What was Rugova really like? I will try and offer a somewhat different picture. This “man with the silk scarf”, was some “type of a monument to himself” (Frankfurter Allgemeine Zeitung); a caricature of an intellectual, famous for his silk scarves which were, apparently, popular in Paris at the time when Pristina’s existentialist ran into Roland Bart; always with a photogenic cigarette, known for his strange habit of presenting guests with rocks: at the end of a meeting with Pristina’s humble Sartre, each visitor would receive a map of the “Republic of Kosovo” and “a piece of independent Kosovo”, a gift-wrapped sparkling rock. Many did not hide their delight at the “Yugoslavian Havel”. One American diplomat confessed to Belgrade journalist Zoran Cirjakovic that “I do not understand how he succeeded, with that fake smile and those empty words, to lead on so many diplomats”.
The newspaper Der Tagesspiegel writes that Rugova was an authoritarian party leader: party congresses were rare, decisions made in secret and critics expelled from the party and attacked in the party newspaper, Boti Sot. These allegations are confirmed by loyalist Baton Hadziu when he says of Rugova that he was, “more than a leader, [he was] a political symbol who functioned more in keeping with monarchist principles”. Burdened by a mania for glory and in the typical manner of a provincial intellectual, he would often humiliate his colleagues in the presence of foreign diplomats. A group of his fellow party members warned the International Crisis Group [ICG] of Rugova’s “dictatorial inclinations”. The ICG pointed out Rugova’s utilization of communist party organization principles and lack of democratic instinct, describing him as an “inactive and authoritarian like a sphinx”. “Homeland Security”, the party’s secret police, announced in its “second communiquÃ©” that its goal was to enforce correct behaviour on the part of party members. Rugova’s son Ulke is one of the party’s key members, but also one of the most privileged and wealthy of Kosovo’s businessmen. Nepotism, a lack of democracy and absolute loyalty were the primary principles of Rugova’s political behaviour. Much more dangerous than his political style, and much less entertaining than his provincial intellectualism however, was his ethnonationalist politics which we can call the Rugova doctrine.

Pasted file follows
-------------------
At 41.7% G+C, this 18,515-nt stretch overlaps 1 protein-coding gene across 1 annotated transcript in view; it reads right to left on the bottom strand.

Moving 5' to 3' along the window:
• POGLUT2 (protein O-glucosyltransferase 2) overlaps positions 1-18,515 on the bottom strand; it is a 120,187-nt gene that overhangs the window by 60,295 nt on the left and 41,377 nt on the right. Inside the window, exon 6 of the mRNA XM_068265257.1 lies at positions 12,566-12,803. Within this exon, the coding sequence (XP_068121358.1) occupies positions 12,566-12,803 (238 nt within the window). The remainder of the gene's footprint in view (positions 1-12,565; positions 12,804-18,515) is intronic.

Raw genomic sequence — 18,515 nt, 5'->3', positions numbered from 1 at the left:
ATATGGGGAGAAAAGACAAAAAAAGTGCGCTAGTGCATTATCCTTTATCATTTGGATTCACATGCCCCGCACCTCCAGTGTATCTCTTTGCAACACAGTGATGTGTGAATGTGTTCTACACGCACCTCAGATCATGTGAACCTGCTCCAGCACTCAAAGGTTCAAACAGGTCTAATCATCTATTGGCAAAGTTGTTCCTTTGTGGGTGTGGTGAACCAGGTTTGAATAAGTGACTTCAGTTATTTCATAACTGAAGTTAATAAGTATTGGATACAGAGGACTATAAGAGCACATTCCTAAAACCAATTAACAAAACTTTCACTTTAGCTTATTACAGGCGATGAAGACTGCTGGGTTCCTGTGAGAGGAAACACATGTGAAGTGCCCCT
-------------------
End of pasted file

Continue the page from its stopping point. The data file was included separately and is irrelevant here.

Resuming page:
Ibrahim Rugova was an intolerant extremist who for years uncompromisingly insisted on nationalist goals. Rugova is most responsible for the fact that Kosovo, despite the miners’ strike and street demonstrations, notwithstanding the existence of an international solidarity perspective, in spite of social struggle, labour resistance and the work of social movements, wound up with the cruel nationalism of the KLA. Kosovo’s nationalists, together with their Western mentors, played a well-organized game in which they were assisted by the unintelligent inert bureaucracy of Slobodan Milosevic’s regime. Serbian nationalist Milosevic is represented in the West as the “Balkan butcher”, while the Kosovo nationalist is celebrated as the “Balkan Gandhi”. Rugova, as president of nothing, imagined hospitals, schools, parallel universities and a tax system, putting in place a nationalist auto-apartheid. The West, meanwhile, in conflict with Milosevic, needed a Kosovo symbiosis of Gandhi, Havel and Solzhenitsyn. This false picture was maintained for years. The Balkan Gandhi pretended that he had nothing to do with the nationalist terrorism of the KLA, even suggesting that it was a “provocation of the Serbian secret service”. Opposite of this “man of peace and understanding”, a sharper political line was taken by another nationalist politician, the KLA’s political representative, Adem Demaci, dubbed the “Balkan Mandela” by the Western media. A writer for the Italian newspaper, Il Manifesto, Ennio Remedino, relates an interesting anecdote. When two Serbian civil servants, workers at the state radio station, “disappeared”, their spouses came to the paper to ask for assistance. Remedino, who was then in Kosovo, immediately spoke with Rugova. The supremely uninterested Gandhi sent him to Demaci, but Mandela simply shook his head and said, “one more widow”. After NATO’s aggression, that 78 day terror against civilians during which NATO served as the KLA’s air force, Rugova conjured, this time as a “near statesman” of an international protectorate, a theory of contra-apartheid: ethnic enclaves for the small number of stubborn Serbs and Roma who refused to leave Kosovo. The catastrophic result of the 15 year-long reign of this nationalist politician is the creation of a political climate in which freedom from Serbia became synonymous with freedom from Serbs and Roma. It was this sort of logic that incited the murderous ethnic cleansing of Serbs and Roma in March of 2004.